Why Ruffa Gutierrez’s parenting style is different from her mom Annabelle’s

Ruffa Gutierrez (center) with daughters Venice (left) and Lorin

Ruffa Gutierrez (center) with daughters Venice (left) and Lorin.

I don’t do to them what my mom did to me while growing up.”

This, in a nutshell, was how actress Ruffa Gutierrez, mother to two teenage daughters, described her parenting style.

Ruffa has always been vocal about how she thought her own mom, former actress Annabelle Rama, had been too strict with her, especially when she was a teenager. This is because Ruffa is the unica hija in the family. She has five brothers.

Now 47, the actress has two children of her own, Lorin, 18, and Venice, 17.

“I make sure we talk all the time, especially now that Lorin is studying in the United States. Unlike my mom, I play both good and bad cop with them. I’d often say, ‘Girls, this is what you should do. This is what you should avoid.’ While I make them decide for themselves, I’m not too lenient—mahirap din kasi. I’m just grateful and happy that they’re good kids,” she told Inquirer in a recent media gathering.


“I trust Lorin. She’s in a Christian university. She hardly goes out. Every time I call her, she’s just in her dorm. That’s how different young people of today are. They enjoy staying home. Back then, I would always try to sneak out,” Ruffa recalled.

“I’ve already adjusted to not seeing Lorin at home. I just don’t know about her. She stays in a dorm, where she has to cook, clean up and wash her clothes on her own. I think this is good for her. She will learn how to be independent. If she wants to do something bad, which I know she won’t, then that will really be up to her.”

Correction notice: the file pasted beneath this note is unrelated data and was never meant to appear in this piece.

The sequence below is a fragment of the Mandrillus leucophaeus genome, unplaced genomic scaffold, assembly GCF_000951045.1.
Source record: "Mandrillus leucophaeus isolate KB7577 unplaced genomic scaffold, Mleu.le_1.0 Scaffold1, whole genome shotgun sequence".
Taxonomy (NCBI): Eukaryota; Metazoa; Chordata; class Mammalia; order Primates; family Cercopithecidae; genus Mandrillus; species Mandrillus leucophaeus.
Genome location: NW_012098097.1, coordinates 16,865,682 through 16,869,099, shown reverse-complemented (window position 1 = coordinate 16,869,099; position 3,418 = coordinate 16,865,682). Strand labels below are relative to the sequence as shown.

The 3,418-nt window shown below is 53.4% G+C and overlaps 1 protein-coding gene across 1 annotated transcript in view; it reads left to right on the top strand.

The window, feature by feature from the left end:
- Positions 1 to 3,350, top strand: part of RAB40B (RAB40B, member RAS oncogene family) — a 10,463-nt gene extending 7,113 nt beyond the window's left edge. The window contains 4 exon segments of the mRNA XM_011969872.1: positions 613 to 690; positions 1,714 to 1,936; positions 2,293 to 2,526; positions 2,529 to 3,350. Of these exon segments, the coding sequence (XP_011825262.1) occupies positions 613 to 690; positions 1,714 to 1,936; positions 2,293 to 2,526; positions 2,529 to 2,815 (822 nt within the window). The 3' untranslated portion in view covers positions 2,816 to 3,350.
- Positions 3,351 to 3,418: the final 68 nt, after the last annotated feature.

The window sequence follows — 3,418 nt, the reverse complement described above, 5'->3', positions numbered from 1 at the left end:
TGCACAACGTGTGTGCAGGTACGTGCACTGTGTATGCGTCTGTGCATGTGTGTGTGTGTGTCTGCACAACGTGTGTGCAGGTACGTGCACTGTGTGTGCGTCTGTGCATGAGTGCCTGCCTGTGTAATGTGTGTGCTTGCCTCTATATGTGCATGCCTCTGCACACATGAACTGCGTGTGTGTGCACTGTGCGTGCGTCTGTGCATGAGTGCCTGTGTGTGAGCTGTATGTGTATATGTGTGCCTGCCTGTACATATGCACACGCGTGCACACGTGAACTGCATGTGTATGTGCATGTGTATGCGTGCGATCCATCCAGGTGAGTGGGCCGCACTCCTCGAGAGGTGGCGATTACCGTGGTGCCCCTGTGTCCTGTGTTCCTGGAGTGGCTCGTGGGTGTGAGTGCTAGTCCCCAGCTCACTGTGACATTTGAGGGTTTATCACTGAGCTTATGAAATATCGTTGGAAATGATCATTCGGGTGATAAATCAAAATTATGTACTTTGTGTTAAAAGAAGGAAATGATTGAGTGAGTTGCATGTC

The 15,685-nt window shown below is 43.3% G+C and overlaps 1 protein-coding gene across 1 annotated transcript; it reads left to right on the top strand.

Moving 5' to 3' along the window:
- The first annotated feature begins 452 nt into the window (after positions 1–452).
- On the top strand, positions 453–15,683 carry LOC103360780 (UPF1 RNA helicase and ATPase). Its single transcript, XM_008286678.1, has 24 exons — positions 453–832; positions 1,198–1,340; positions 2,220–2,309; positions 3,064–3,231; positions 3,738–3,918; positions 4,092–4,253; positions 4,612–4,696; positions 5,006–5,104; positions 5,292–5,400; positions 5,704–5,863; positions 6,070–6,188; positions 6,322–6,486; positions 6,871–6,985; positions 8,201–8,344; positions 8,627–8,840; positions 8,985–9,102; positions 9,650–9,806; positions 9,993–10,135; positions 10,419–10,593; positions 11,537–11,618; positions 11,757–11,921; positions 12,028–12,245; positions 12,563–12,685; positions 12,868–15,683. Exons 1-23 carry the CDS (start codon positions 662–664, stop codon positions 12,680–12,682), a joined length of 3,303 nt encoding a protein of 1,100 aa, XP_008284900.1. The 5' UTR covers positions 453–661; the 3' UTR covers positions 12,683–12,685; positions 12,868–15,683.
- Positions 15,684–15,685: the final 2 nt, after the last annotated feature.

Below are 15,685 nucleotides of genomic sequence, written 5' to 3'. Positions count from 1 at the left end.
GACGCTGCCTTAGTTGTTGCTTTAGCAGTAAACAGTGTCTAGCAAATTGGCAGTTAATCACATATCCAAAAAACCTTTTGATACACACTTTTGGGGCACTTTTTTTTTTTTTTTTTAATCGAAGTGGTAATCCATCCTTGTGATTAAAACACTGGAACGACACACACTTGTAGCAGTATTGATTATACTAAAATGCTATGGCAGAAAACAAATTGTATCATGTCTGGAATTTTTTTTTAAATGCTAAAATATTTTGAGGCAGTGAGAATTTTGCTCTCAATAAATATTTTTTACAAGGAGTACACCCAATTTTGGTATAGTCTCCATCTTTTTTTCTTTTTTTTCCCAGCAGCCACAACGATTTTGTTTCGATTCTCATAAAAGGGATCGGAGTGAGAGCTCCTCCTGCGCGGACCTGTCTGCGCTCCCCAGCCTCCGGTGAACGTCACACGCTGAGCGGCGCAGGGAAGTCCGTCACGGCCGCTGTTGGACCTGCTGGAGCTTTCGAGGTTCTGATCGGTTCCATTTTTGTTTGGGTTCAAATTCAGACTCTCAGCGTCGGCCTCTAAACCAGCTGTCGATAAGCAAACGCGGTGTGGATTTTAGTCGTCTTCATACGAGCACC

Ruffa then admitted that she hasn’t allowed her girls to get involved in romantic relationships just yet, “but I discuss this with them. You see, every time they see me cry, it’s always because of their dad (Turkish businessman Yilmaz Bektas). I tell them that when they fall in love, they have to choose wisely. I make them realize that I raised them on my own and that I was able to do it alone,” she pointed out. “I see that young people nowadays go out with just anyone, so I tell my girls to choose a God-fearing individual who loves and prioritizes his family, and someone with the right set of values.”

Good job

Asked to describe her daughters, Ruffa said: “Venice is tender and softhearted, but very strong. Lorin has always been calculated. She is smart and frank. Looking at them, I think I’ve done a good job. If they finish their studies and become successful, then I’d be truly happy.”

On a more serious note, Ruffa said it was possible that her daughters could be feeling traumatized by her separation from their father. “They saw my pain. Their father has long been out of my life, but they still see me cry because of him. If ever they feel pain, too, they’re mature enough to know that life goes on, that they have me and their grandparents by their side all the time. Maybe, when they finally see their dad again after so many years, all the pain will go away.”

Ruffa recently arranged for the girls to talk with their father for the first time since they left Turkey to stay in the Philippines over a decade ago. She said that while Lorin felt she wasn’t ready, Venice had been willing to talk to Yilmaz on the phone.

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